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Four Miles Ahoad.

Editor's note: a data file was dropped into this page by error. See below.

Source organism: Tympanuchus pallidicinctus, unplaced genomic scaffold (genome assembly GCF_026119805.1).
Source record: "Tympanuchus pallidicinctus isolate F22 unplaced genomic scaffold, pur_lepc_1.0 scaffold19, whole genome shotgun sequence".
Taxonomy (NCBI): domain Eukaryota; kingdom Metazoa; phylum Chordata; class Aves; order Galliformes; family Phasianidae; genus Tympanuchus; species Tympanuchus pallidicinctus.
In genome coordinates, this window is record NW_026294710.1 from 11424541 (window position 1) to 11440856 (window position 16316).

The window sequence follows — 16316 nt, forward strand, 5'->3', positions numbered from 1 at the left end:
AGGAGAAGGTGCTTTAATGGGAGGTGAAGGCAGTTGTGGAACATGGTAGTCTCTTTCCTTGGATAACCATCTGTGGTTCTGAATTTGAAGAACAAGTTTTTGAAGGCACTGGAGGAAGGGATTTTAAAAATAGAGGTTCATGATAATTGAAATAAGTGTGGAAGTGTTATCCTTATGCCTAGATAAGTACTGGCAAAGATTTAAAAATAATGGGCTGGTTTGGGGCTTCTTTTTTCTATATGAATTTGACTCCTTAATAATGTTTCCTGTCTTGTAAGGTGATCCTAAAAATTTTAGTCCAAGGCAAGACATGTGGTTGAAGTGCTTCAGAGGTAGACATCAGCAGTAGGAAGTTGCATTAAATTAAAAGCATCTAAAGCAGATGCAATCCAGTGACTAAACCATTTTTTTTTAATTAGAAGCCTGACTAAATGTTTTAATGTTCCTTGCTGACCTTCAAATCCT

With hopes and with fear we tent them forth, And they wintered them tntho frruo.i North j a wo winters they upent In the arctic tio, Where slowly they perished, and ono ty ono. But surely wo ought to bo well content, Ag tow aril the polo our ex idorors went. And they marked the exploration line Four miles al.eii'1. Oh! Imt the record Is wondrous flno, With iiiiielecndead. How mnnv I that to the mile? Hold on! The record 1 made and the work is none, Ifcoutih mod ol tlicin perilled along the track, , , We out lit to be Ihiinkful that mx eiutie hack. Of ceurse wo must count up ton and pain; iiui think ot tlio record u'id think of the oTuve passed beyond the Ilritlsh murk, Four mi.es ahead ! And here and yonder ure cold and rtnrk Our ulnelcen deiid. Where is the man who made the murk? Turn over the leiif that jingo I dark. He made it ttiat'h glory enough lor him, Though co:d is his tlesh und his eyes are dim. borne lives must be offered for mi h a giiin, And think on our right to be proud and vain. He has p unted our Hag on ihe Northward track Fourinl.es ahca'i! Well, let us bo thankful that six came hack, And God help the dead! New J oik fun. tin: vi:lmw itosi:s. Ouo evening, about two yours 110, I weut to spi ii'l a coujilij of hours with my Ueitr old friend and neighbor, Mini:, tie Lorgercl. Awaro of her cxtruinu fondness for ilowers, I took with mo a bunch of yellow roses, her especial fa vorites. On this evening, as on many another, 1 found her with an old gen tleman who had about a year before come into that neighborhood to take possession of an adjoining jrojerty, left him by a distant relative on condi tion he would change his name to that of Descoudrais. I was quite- jealous of the intimacy thut soon had sprung up between him and my dear old friend. On the evening in question they were busy over a game of 'irie-trac." I en tered softly, so as not to disturb them, and waited until the game was over to present my roses. Mine, do Lot-gcrel's face was brightened with genuine de light, but, to my astonishment, M. Descoudrais became most strangely ab stracted and thoughtful. "Would you believe it, my friend," ho said, at length, "those Ilowers have evoked, as if by enchantment, a whole epoch of my youth, lor a few mo ments 1 was again 2 ) years of age, and in lovo with a woman, who, if living, must now bo fully Co years old. 1 will toll you the whole story, one that in fluenced my whole after-life even now, when old ago has left mo barely ener gy enough to play at tric-trac, tho re membrance of my youthful lovo fills mo with emotion." (Jver forty years ago, just alter I had left college, my father, without consulting me, sought to obtain a post for mo in a certain regiment quartered in tho littlo town of X -, for which piaoo I received orders to depart at once. This was distressing news for more than ono reason; I had no special lovo for tho army, though that objec tion was no great one, aw at that lime of my life, tho nioro sight of a gay uni form or tho sound of martial music Bulliced to lire my ambition into becom ing a Ciesar or ua Achilles. Hut, worst of all, 1 was in love, und dated not tell my father, whoso answer, 1 knew, would have been an order hastening my departure. Fortunately I had an uuelo and what an uncle! At that time ho was as old as I am.uow, though still retaining all tho vigor and fresh ness of youth. Ho was tho confidant of our follies, loves, debts and aspira tions, 1 went to him: ' Uncle, I am most unhappy." "1 bet twenty louis you are not!" "Ah, uncle, do not lost besides you would lose your bet.' "If 1 lose, I pay. l'erhaps that might help to console you." "No; money has nothing to do with my wretchedness. Father has just ac cepted a lieutenancy for mo in the regiment." "A misfortune, indeed! Tno uniform is most becoming, and all the olUoers are gentlemen." "But, undo, 1 don't wish to bo a sol dier." "Not a soldier! Aro you a coward, by chanco?" "I do not yot know, uncle; neverthe less), I know you aro tho only man that might daro doubt my courage. " "Well, Cid, my boy, what is your ob jection to tho army? "I wish to marry." "Nonsense!" "Nonsense or no nonsense, I am in lovo." "And you call that a misfortune! I would I wcro in lovo niysolf. Who is ahoP" "Oh, uncle! an angol!" "Of courso I knew that before; thoy always aro angels. What I ask is to what namo your angel answers whon they call her?" "NaomL" "Humph! Naomi might bo enough for you; but I would liko to know to what family this angel belongs?'' "Sho is a Miss Amelot." "Indeod! Then sho is truly an angel. A tall, graceful brunette, with dark eyes, soft as velvet. I approvo your choice." "And if you but knew her" "I do know her. Does she lovo you?" "I do not know." "What! not know! You aro un worthy of me. At her house every evening and yet not know if sho loves you!" "Sho does not even know of my love." "I'shaw! little you know about it. Sho knew you loved her at least fifteen minutes before you knew it yourself." "What 1 do know, at all events, is that I will die if slie bo not mine!" Oh, no! Softly, my boy. There aro many reasons why sho should not be vours. Your father is far ricln r than H ura anil ixcitiil.l n nnap itn u..i.i 4 I. t would never consent to the match." "In that case, uncle, I know what I will do " . "Nonsense! Do nothing silly. Lis ten to me. You cau not marry at 20." "Whj not?" "Because I do not wish it, and with out me this marriage can never take plaoe." Oh, dear ancle, I beg " "If the girl lores you, and is willing to wait three year " "Three years!" "Peace, or I shall say 'oar. II wlllingr then, to wait throe years, you will Join your regiment" Oh, uncle!" "But not this ono. I will havo you exchangod into ono quartered within a fow niilos, and you may como homo for three months every year until tho term of probation Is over. ' "Well, if it must bo But how shall I know if .sho loves meP'' "Why. ask her, of courso." "Oh, I should never dare." "Well, then, oboy your father, and pack oil' at once." "Ah, uncle, you do not know Naomi. A hundred times havo 1 tried to declaro my passion; I havo even composed speeches, and learned them by heart; but at tho moment of speaking my courago wanes, and each word chokes me. Her expression is so sweet, but yet so gravo. Tho man worthy of her is not born. Writing was useless. When my elVusions were penned and ready to bo sent, their utter foolishness struck mo so forcibly that I was at pains to tear my notes into small pieces." "Nevertheless, you must niako up your mind to spoak at onco. Your father has not told you all; ho sends! . 1 I . .. , ,l ....i In (' nrmnnt been I4n Ins frinml thn i ,7 m i i t - . i .-. . i t Colonel's daughter J destined to be- Come your uuue. it numu muuuu uu a good match no protestations thi3 is as nothing, if you are really in lovo with Naomi. Lovo is folly but it is a kind of folly I should regret never having been guilty of. Old peoplo may call it nonsenso, but perchance, tho non3enso is theirs. If the girl loves you you must sacrilico all for her 'tis stu pid, maybe, but right. Wo must first ascertain if sho loves you, and now is tho time, for they seek to marry hor. Ah, ha! that makes you shudder and grow pale! You long to have your ri val at sword's point, as wo used to say in my young i:tvs. Well, courage; fare your beautiful Naomi. If you are rieh .t than she, her intended husband is richer than you, besides having a title and being q iile ready for tiio ccre monv; her trousseau is even being hum You are not prepared; go to lier. declare your love s!ie knows it. but one is always expected to make the declaration. If she loves you sho must for you are handsome, young ami clever. If she is willing to wait, write mo so in a letter which I may keep; then I will prevent this other all'air, get your exchange, and in three years marry you to Naomi in spito of your father in spite of tho devil himself." "I have an idea." "Well?" "1 will write to her." "Very well." "After leaving my dear uncle, I sot about writing that note. Tho writing was no ditlieult matter, for I had done it a hundred times before; tho puzzle was how to givo it to her. However, Ihoro was no time for indecision, so I soon made tin my mind, and, having purchased a bunch of yellow roses, I slipped my declaration in among tho flowers. I still recall tho words of that noto. After declaring my passion, I besought Naomi to lovo mo a littlo in return, and to wait threo yours lor ma. If sho consented, I asked her, as a sign, to wear ono of my roses that evening. Then would I daro to speak of my of our future plans." "Ah! you hid that note in tho bou quet?" breathlessly interrupted Mine. Lorgerel. "Yes, madame." "And then?" "Well, Naomi wire no flower that evening, i was desperate, and in my misery sought to take my life. My good uncle look mo to Clermont, stayed there two months, and did all in his power to distract my thoughts from Naomi, declaring sho could never real ly havo cared for me." " "But, uncle," I used to object, "she always seemed so pleased to see me, and reproached mo so gently when I camo later than usual." "Women seek tho lovo of all men, but caro for very few." At length I succeeded in banishing Naomi's imago from my heart. I mar ried the Colonel's daughtor, who, eight years Inter, left mo a childless widower. My dear undo has been long dead, and I am now alono In the world. Would you believe it, my friends? I often to this day think of Naomi, and sho is still to mo, though now quito an old lady, the Naomi of my story my first lovo a tall, graceful girl, with auburn hair, and, as my uncle used to say, black, velvet eyes." "You know not what became of her?" "No, madamo." "Then your namo is not 'Descou drais'?" "No; that is tho namo of my uncle's estate; in;no is d'Altheim." "I knew it!" "Why? how?" "I will tell you what become of Na omi sho loved you." "But tho noto tho roses? ' "She never found your note. Your sudden departure cost her many bitter tears, and then sho married M. do Lor gerel." "M. do L irgerel?" "Whose widow I am." " Then you you are Naomi Amelot?" "Yes; just as you are, or rather, as you are not, the Kdmond d'Altheim ol my youth." "To think we should meet one day as strangers!" "Yes, and then only to play at tric trac" "The roses " "Are here. 1 always kept them." And Mnn. do Lorgerol, with hands '.hat trembled slightly, drew from an ibuny cabinet near by tlio withered bunch of yellow roses. "Unfasten them, .quick!" exclaimed M. Descoudrais. She did so, and there among the llower, now almost dust, found the note, where it had lain con jcalod for two and forly years. From 'he French. m s Wlutt a Hoy Won't Do. A boy won't smoke his father's cigars , when the box is kept in a' burglar-proof safe and none of tno stumps aro left lying around loose. He won't pour a nest of red ants down his little sister's bark if the latter wears a high-necked dress and there Is snow on the ground. He won't eat pie if the pantry-door is locked. He won't tie s tin caa to a cat's tall If (hers Is a dog handy. Ho won't go in swimming when his mother tells him not to, if skating is good. Ho won't play marbles for keeps when ho is bustod, suck eggs whon tlio nest is empty, nor play hooky when school is out. In fact, a boy that is a boy won't do anything ho ought not to do, unless he gets a good chanco and "nobody's lookin'." Cincinnati V'Jinmiwciut tjnztte. sv - FA KM TOPIC'S. Improving Springs so as to Afford Water for Slock in Pastures Women os Fruit-Growers. The Advantage ol'llyc asa Forage Crop I 'arming in Indiana. THE WATF.lt SlTl'LY FOR FARMS. The natural supply of water for prai rie farms is generally not what is do sired. There is generally quite too much surface water during tho springy and tho latter portions of the fall, and a great'scarcity of water at thoso sea sons of tho year when it is most want- ed for stock purposes, ihoro aro Ihoro aro In I UtUllV UiagVa l.iVLna UUU blJUb uvu- . . J ' . . ? ...a.... ..inn.,,. ...iiiilru n I. .1 1 1 - , . tK.it i tain water at certain times In tho year, ' u 1Jkw, t(J conUn tOQ -m. ly to contain too many purities for domestic purposes as for stock. Where tho surfaco of tho ground is quito level there aro few streams that furnish good water, (iood springs aro also scarce Whero they do exist they aro likely to bo on quito low ground that tilfirds too littlo fall for carrying off the water. Thoy aro ac cordingly likely to becomo filled up, if they are neglected, as thoy generally are. Tho water saturates tho soil for a considerable distance about them and causes a luxuriant growth of undesira ble vegetation. It is often easy to clean out these springs and to convey the water they afford by means of pipes to troughs, which can bo located on dry ground whero animals can drink with out sinking into the mud. Tho basin excavated about tho spring cau bo in closedif it is a pasture so that cat tle will not enter it and render the wa ter muddy. The fall necessary for con veying water through a pipe need bo but slight, provided it is uniform. An inclination of one foot in a hundred is amply sufficient to sccuro a good flow of water. If the pipes aro composed of suitable material, and aro carefully placod in position, an inclination of six inches in a hundred feet is sufficient. The pipes may bo of wood, lead, or iron. Generally iron pipes, such as aro employed for convoying gas, will bo found to bo the cheapest. Tho lengths aro fastened together with screw coup lings that aro easily adjusted. If dc sirablo a faucet can bo fastened at tho end where the water is discharged. If tho pipes aro quite small tho end at which tho water enters should bo pro tected by wiro gauze, that will keep out grass and other substances that will obstruct the flow of water. Excellent water may often be ob tained from tho springy places on tho sido al tho slight elevations on prairie farms. Sometimes an aero or more of laud in such a situation is permanent ly moist, and tho ground in such a con dition as respects moisture that it can not bo put in cultivated crops. It pro duces grass, but is very diflicult to cut it with a machine, as tlio horses draw ing it will bo likely to sink in tho moist ground. It is difficult to curotho grass when cut. If the land Is devotod to pasturage it will bo of littlo value. Tho quality of tho grass will bo poor. The surface will bo uneven, as cattlo will break tho soil in tramping over it, Thero is a good supply of water some where on tlio ground. Although tho location of the spring is not visible, careful investigation at the time of year when the ground is driest will general ly result iu discovering whero tho water issues from the subsoil and ap proaches tho surface. Tho place may often bo located by tho uso of a strong pointed stake. By taking out a fow spadesful of earth hero and thero, it can bo ascertained whero tho water fills tho cavity quickest. A woll-defln-od, boiling spring may ofteu bo found with littlo trouble. When it is found all that i3 necessary to do to obtain a good supply of excellent water is to make a suilablo excavation, to wall it up with stouo liko a well or to placo a hogshead in it. Tho water may bo conveyed from tho spring thus improv ed by means of a pipe as beforo sug cestod. Sometimes thero is no well lieliuod spring that is, no considerable amount of water issues from tho sub soil in any particular spot, although a largo qnantity approaches tho surface within the distance of a few rods. Whon this is tho case tho judicious em ployment of tilo will carry off tho wator to a reservoir at which cattle can drink or from which it can bo convoyed to a pasturo some distance off. The re claiming of tho laud and rendering it tit for producing annual crops and good grass and clover will moro than pay tho cost of doing tho drainago and utilizing the water drawn off for stock purposes. Tho cost of digging and stoning up wells is not usually very great, biit tho cost in labor of raising tho water is considerable. It is very hard work to raise water from a well for a largo stock of cattle, oven if one has tho ad vantage of a srood hand-pump. Wind mills for raising water aro expensive to buy, and in this part of tho country, whero violout winds prevail, they aro very liable to injury. Persons owning farms that join would do well to com-. bine in digging wells to supply water for stock and in the purchase of wind mills. Ono largo well and a good wind mill may often servo for supplying wa ter sufficient for tho stock kept ou four farms. By having tho pastures on tho portions of tho farms that form corners near where tho well is situated the stock kept in all of them may bo sup plied with water during tho summer at a comparatively small outlay for oach farmer. Tho water may bo raised and stored in an elevated tank, from which it can bo conveyed to a drinking trough in each of the four pastures. If occasion requires it may bo conveyed a long distanco in tubos placid above the surfaco of the ground. Thero are many advantages in Laving more than one place in a pasture where animals can drink. Especially is this the case when the weather Is quite warm. Daring the Tory hot days in July and August cajtle will not unfrequently suffer from thirst rather than travel a considera ble distance to obtain water. Farmers can combine to good advantage in sinking artesian wells. The cost of conveying the water from one farm to another is much loss than that of sink ing a well. Ono well, if properly sit uated, may bo mado to supply several farms with water. By a jud cious ar rangement of pipes tho water may be conveyed into tho house, stable, feed ing yard, and pasture. Few persons appreciate tho great convenience of water obtained without tho trouble of raising it from well or cistern. WOMEN AS Ht LIT GROWERS. A correspondent of the Chicago Tri bune writes from Lacon, 111.: Thero is many a town whero berries and grapes aro scarce and nono seen upon tho market. Thero Is, in every such villago or city, ono person at least who could do a great deal toward sup plying this deficiency in fruit, and at tho same timo helping themsolvcs fi nancially. This letter is written for tho special benefit of women, but men aro not debarred from taking some of tbo advico themselves. Many a widow, with a large garden spot or a few acres of land, has a hard time to keep tho wolf at bay and pro vide a support for herself and family. Any woman can mako a successful living by raising berries, and any wo man' who docs raise them can had a quick and profitable markot for tho berries in her own town. Tho peoplo would bo glad to patronizo such a de serving person, and success would surely crown tho efforts of tho grower. Tho real, hard work of raising ber ries is at the beginning. At the very first opening of tho idea of such a busi ness; at tho timo you arc wondering, doubting, and guessing; at the initial steps, there comes tho hardest work of tho wholo business getting yourself reconciled to yourself for the start and overcoming discouragements. Tho suc ceeding days, months, and years that you aro engaged in this delightful and fascinating occupation will be as noth ing so far as hard and worrying anxie ty is concerned as compared to tho strain of making the first cll'ort. All that is necessary is to raiso tho berries, and just beforo they aro ready for market go to tho local grocer and say to him that you havo a quantity of berries to put on tho market. Ho will sell them for you, charging 10 or 15 per cent for his services if ho pays you cash, but paying you full rotail price if ho pays you in goods for the fruit. Thus your market is sccurod, and all you need do will bo to put your crop into boxes and thoso into cratos hold ing sixteen or twenty-four boxes. Those boxes and cratc3 are very cheap. The marketing of berries is simple and easy and need give no caro to the woman who raisos fruit. It is not easy to think of a work which uffords a moro independent, re spectable, healthful, and pleasant oc cupation than is found in tho cultiva tion of small fruits. A woman of reas onably industrious habits cau in a short timo becomo independent through tho cultivation of two or threo variotios of fruit, even if sho does not add to that work, as sho can easily, tho keeping of 'bees, of poultry, or of sonic other oc cupation which may bo followed at homo without interfering with tho care of the fruit. I have not named any special kinds of fruit that I thought best to grow, for that is a very difficult thing to do without knowiug tho circumstances of each case; but as an easy fruit to han dle, and a prolitablo one, with tho greatest average certainty of success, I would name tho strawberry. I hope that some women will give this idea more than a passing thought and act on this advice, for I know that they could mako it win. RYE AS A KOKAGE CKOl. Winter pasturage can bo obtained in no hotter way than by sowing rye in a tield of growing corn between tho mid dlo of August and tho first of Septem ber. It may bo sown broadcast and coverod with a light harrow or cultiva tor, such as is often used for working corn, or it may bo put in with a- ono horso sood drilL It will bo several in ches high and will completely oover tho ground by the time tho corn is ripe enough to harvest. If tho corn is husked on tho stalks or tho ears are picked off and husked in the barn, tho stalks with their leaves will protect tho rye all winter. Stock turned into tho field af ter the corn is husked will find an abundance of both green and dry food. Tho ryo will furnish tho first and the corn loaves tho last. If tho winter is an opon ono cattlo can obtain a bito of groon food till grass appears in tho spring. Tho ryo will commenco grow iug as soon as tho frost loaves tho soil, and will all'ord tho first green food. Early in tho spring tlio corn stalks should bo cut closo to tho ground. Af ter affording excellent pasturage in early spring, the ryo and corn stalks can bo turned under and tho ground planted in corn again. This plan of securing green food during the winter is quito largly practiced in tho states south of the Ohio river, with tho best results, and it is deserving of trial in many other sections of the country. The cost of the seed is trifling and tho labor attending the seeding very small. Tno value of the rye that is turned un der is considerable in keeping up tho fertility of the soil. Animals arc cheap ly kept aud they thrive well in a field where thero is both green and dry food. Their droppings aro deposited whero they aro wanted so that tho labor of handling manure is saved. Poultry keepers will find a ryo field very bene ficial in parts of tho country whero the snow-fall is light. We loarn from tho Colonics that a monkey signalman manages tho rail way traflic at Witenhage, South Africa The human signalman lias had tho mis fortune to lose both his legs, and has trained a baboon to dischargo his duties. Jacko pushes his master about on a trolly, and under his direction works tho lever to set tho signals, with a most ludicrous imitation of humanity. Ho puts down the lever, looks around to too that tho correct signal is up, and watches gravely the approaching train, his master being at hand to correct any mistake. Downs' Elixir will cure coughs, colds, croup, whooping-cough and consumption. SPRING 1884. ILL Pi PC i in AND DECORATIONS & Have just received their Spring Stock of Wm PAPER AND DECORATIONS Which embrace a larire variety of NEW PATTERNS FROM THE BEST MANUFACTURERS. Tlu'ir Stock is l ii usually Lario, ami tlicy employ First-Glass Paper Hansen Ami all who wish their work done can rely on 1 nnnn work and REASONABLE PRICES MR. W. J. PATTON, a practi cnl Decorator and Paper Hanger, formerlv of Philadelphia, hae charge of this Department GIVE THEM A CALL. Infants and Children What tfiws our Children rosy cheeks, What cures their fevers, makes them sleep; 'attorl. When Tinble fret, anil cry by turus, Whut cures their colic, kills their worms, What quickly cures Constipation, Sour Stomach, Colds, Indigestion : 'Htorla. Farewell then to Morphine Syrups, Castor Oil and I'aregoric, and Hail Castor-la. "Castoria is io well adapted to Children that I rocommend it al superior to an; medi eine known to me." II. A. Archkr, M.D., 111 So. Oxford St.. Brooklyn, N. Y. ,l,li An absolute care for Rheu matism. Sprains, Pain in the Back, Barns, Galls, Ac. Aaln tantaneous Pain" reliever. obtainedor mio invention, nrfor imprnvtmrntt on old ont$.fr mtdical or othrr cnmpoun1t, tra-ta-mart ami labtlt. Carenti, Aignmtntt, Intfr. fertnett, Appeali. Suit f r Infringmeita, and all mm ariting ndrr the l'ntrnt .r.. prompt ly awn'!! ri. t wrmiinnf ncr by the rnUntf fire may ttill, in mn$t citrt, b pntmtnl by . bnnj -pputtt the f. S. Patent Department, an t engaged in Pat'nt buein'tt ea tlusively, V ran make clnter fnrrhr, and "-jr I aitnt mare promptly, and With bn-td'T claimt. tnantUMe trau are rwy rn HtMft:jri. l a mot et or tk'tcS n) your aVrir; to make examinations and aUrue at to patentability, fmnftharge. All eorretnonden etrirtly mn tdentiaU Prirti low. end AO CllAHUE t'JT LSM PATXT IS SCL JiU. We refer in. Waehington, ta Hon. Pottmaiter OenrraX h. Jf . Key. Re, f. D. Power, The German American K'ltieml Bank, to efiriall in M V. S. Patent Ofieei, and tn Smatnri and Representative in fongrett; em4 tperinlly (o ear client i in every Stall in the fnion and in Oannda. Addres tppU Patent Ufiem, Haektnffiem, A, 0 Hum mm Ml LMHriT NATIONAL A NIC OF OTTAWA. Capital II. M. HAMILTON" , W. nt.'-UYKU. ... .IOI1S' r NASH.... 8100,000. Treitl'lent. Vlco I'resliK-iit. Ciuliler. 1WE( TORS: Milton II. S;ft. II. M. Itmiillton, V. Iliixtinell, Lorenzo Leittnd, K. Y.lirtiwt, John V. Nali, IHUC llUrfl!. Excliiitw! on Uiii-,igo, New York, ami all the irUid pill rltie of the United States lionet anil sold. Kxi'liiuik,'" on KiikIiuiiI, Irelaud, Scotland und t'oi.tl tviital Kurope clran n In kiiui to uit. t'niti d Matm lloiiits Gold and Silver lmulit ami Hold. Our fiu llitli's are such that we fan offer Induietneia To ('intoiiii'!". unit u e Miall use our cudcavorfi to give itifart;ii to those entrusting us with their husiuesn. II mkiiist hours from ') a. m. to 4 p. M. JOHN K. NASH, Cashle- 'ATlOXAIi CITY 1IAMV OF OTTAWA. (Former! City Hank of Earnr. Allen & Co.) K.C. ALI.F.N Priwuleat. T. P. C ATI. IN Vice I'renideut. O. L. LINDLKY Assist. Cashier. KxchiirjP! ou Chiratfo and New York, and ul! the principal cities east and west nought and sold. E.chaii'e on Knitlund, Ireland, Scotland and all im portant points In Continental Kurope drawn In sunn to suit purchaser. I". S. Itevenue Stamps of all denominations constaat !y on hand and for sale. Cnited States IIoikU, Local Securities, Gold mid Sliver bought and sold. Hanking hours frwni 9 A. . to I p. M. G. L. LINDLKY, AsaUt. Cashier. iJrofcsfiional zraru. ATTORNEYS. E. F. ttt'LL. LKSTKR II. STRAWK. fl. W, Rt'OKB. ijULL, ST K AWN Sc HUUKH, Attor i nesand Counsellors at Law. Oltlce over City Drug Store, Corner uf La Salic and MadlsoD itruets. Ot tawa, 111. JauiM.34 I W. KHKKHOIi. Attorney and Counselor at . Law. I mice with I. f. Jones, Lynch's Hlock, Ot tawa, Hi Notary l'utlic. janlS'Sl r UKNTLKMA N, Attorney and Couaso ? lor at Law, oaice In Gedney's Hlock, northeast corner of Court House Square, Kooins 3 and 4. Ottawa, lil. Iati3.il. HIRAM T. (ilLIIEUr. JAMKS l(. ECKELS. "'ILHKKT At KCKKL.S, Attorneys anl VI Counselors at Law, Futterer i Metzer's Block, ca-t of Court House. sepirMJ PUSHNKLL Ac FULLKRTON.it 1) tomeys at Law. Ottawa. Illinois-. Ottice In Bush uell's hlock, west of Court House. July'41-ly c H. CHA I'M AN, Attorney and Counselor at Law. OUlce with D. McDotiKall, Ottawa, 111. MN. AH.MSTRONU, Attorney and Coua . selor at Law, Ottawa, 111. Notary Public. Olflce In Gedney'a Ulovk, Ottawa. jun&,'M J. W. DUNCAN". A.J. OTOKOB. B.J. WALL. DUNCAN, O'CONOK Ac WALL, At torneys at Law. Ottice in Cameron's building, op posite Clifton Hutei, Ottawa, Illinois. juIy-'V'ji IKWSK H HUGKR, Lawyer. Futterer & J MeUkier'a Hluck eaut of Court House, Ottawa, Illinois. Jani fOHN H. RICK, Attorney at Law. Reddtcks V UIDC&, Cliy Ol uiiksh. nui prnciiun inw Salle and adjoining counties, and lu the Appellate and Supreme Courts. sttp.iMyr" A. WILLIAMSON, Lawyer, Ottawa. Illinois. Probate matters a specialty. Office ovei Hull's Dry Goods Store. Junl-'3i lH ASK F'O WLKR., Master In Chancery. At J torney and Counselor at Law. Office lu (jedney's Hloek. northeast corner of court bouse sauare, Rooms 3 aud 4, Ottawa, Illinois. JuulU'ai O. W. W. nl.AKK. M. T. MOLONEY HLAK.K At MOLONKY, Attorneys and Counselors at l.sw. Rooms & and 26 Opera House Block, Ottawa, Illinois. Iun3'j! rV C. THKNARV, Attorney at Law. Office 1 with L. W. Brewer, Rooms ii & i County Court House. Ottawa, 111. Juu3 c l GRKiGS, Attorney and Counselor at Law. Oltlce lu Lynch s block, Main street, Ottawa, ill. C HOYLK. Attorney at Law. Office wlta i M. T. Moloney, Opera House Block, Ottawa, 111. feiiil.SO SA Al VJ r. X-i K iur-ivjl-.rs.vj is , Auoruujr sua Counselor at Law. Will practice In the courts of La Salle aud adjoining counties. Office, west of Court House, Ottawa, 111. bovM LW. I1K.KWKR, Attorney and Counselor at . Law. aud Notary Public. Rooms ii 4 34 ft unty Court House, Ottawa, 111. D. McDOUSALL, Attorney at Law, Ottawa. 111. Ottice In Oedney's Hlock. decJ76. BIT. LINCOLN, Attorney at Law. omce . over No 18 La Salle street, weat side of the Court House. Ottawa, 111. Julys'. 3 (1KOKOK S. KLDRKDGK, Attorney al Vj Office In Postoffice Block Ottawa, 111. aprU BBNBTMATO. JOHH H. WIDMEB. I A YO Ac WIHMF.R, Attorney U -1M Office in Nattluirer'a Block, corner of Ialle and Main streets front room ud stairs, Ottawa, 111. PHYSICIANS. JO. (1UNDLACH, M. IJ., latelyofSt. . Louis, Mo.. haviiiK assumed the charge or the San icula Mineral Spalngs. (heretofore known as the Otta wa Springs.) w ould herewith most respectfully tender his professional services to the people of Ottawa and i t ShIIc county. isneciallv Id the treatment of chronic diseases. Office and residence at Spring Grounds, office hours, 2 to 4 P u. Consultation free; when by mall, enclose stamp for repiy. janis-naios D R. ALCINDA AUTKN. Office over Hoxle's store. La Salle St., Ottawa, 111. JunlT-tui DR. C. MILLKR. the well known Oculist and Aunst, Ottawa, Hi. Office, 41 La Salle street. upstairs. aprS-3mos DR. K. W. WKIS, (Deutcner !octor,) late Physician and Surgeon to the St. Louts Female Hoslptal. Office over Stiefel's Clothing Store, corner cjf Main and La Salle street. Residence on south bluff. at Mrs. Ken; s. apU DR. J. S. RYBU in the Opera Bouse Ottawa, ill. Office . In office day and 1anU78 night. J. C HATHEWAT. 6BOROE M. 7A.SC1 I)' RH. HATHF.W A Y k VANCK, rul slclans and Surgeons. Ottawa, 111. utnee. sou'a- wi ;t corner of Mala and La Salle streets. Dr. Hatlie way's residence east of Fox river, near school house. ur, v ut will iUHau m uuice, uuj ,uu uigut. jiuit DR. R. M. MoARTHUR, Ottawa. 111. OtRce U the Onera House Hlock. Open from 9 o'clock a. st. tot o'clock p. h. Residence on Benton street, south of Illinois Avenue. Janii , HM. GOIOFRKY, M. I.. L R. C. 8. - VHtnhnu HHIp. In l.tn.i.'. .un hi,IUin. nn Mmllsoc street. Residence 11 Webster St. augllTi DR. M. ZKNPhR, Homoeopathic rsysictan Ottawa, 111. Offers his services to the friends ot the HoDitpopnthlc system la Ottawa. In all branches of his profession Particular attention gives u .he treat ment of women and children, office- in Glover i Cook's Block. febU Y, (IRIOGls, Druggist Bookseller and 8t J. lion er, Ottawa. 111. Sxond store In Natt.ager's Block, south side of Court House Suuare. MKNKl'HHL, German Drngtnst and Apo'te . cary. (wholesale and retail.) Main street. Otta wa. 111. Imp'irtKTi'f Drugs. Chemicals. French Cogal w Brandies, W'nes, Ac. DR. WM. Sifi PHAHD, Member ef the Hoyai College o terinary Surgeons. Eng.and Fel'ow of the Londoi eterinary Medical A.w jeiarton: a!o V' ternary Edl or Z'unlo' Fpri,S M can be consulted at his office, tn Lauyette St. aigl M A. YOl'MANS, Architect. Office T w ith Norman Kliburn. Union Block, Ottw Illinois. decJfJ CoaDty Snucmtcnilent of Public School G. B. STOCKDALE. Will hold eliminations at his office In the Court Hoasa on the stnnd and fourth Saturdays of each moot until further notice. Jnlf A PRIZE.i Send six cents fitr ikmC agi. and receive fre cotly hoxof guods which will help all, ot eirner sex. to more money ruriit away than anything else In this world, t ortunes await the worker atoolutrly sura. At once address Tan A CV Aogusta, Maine. marS-tyr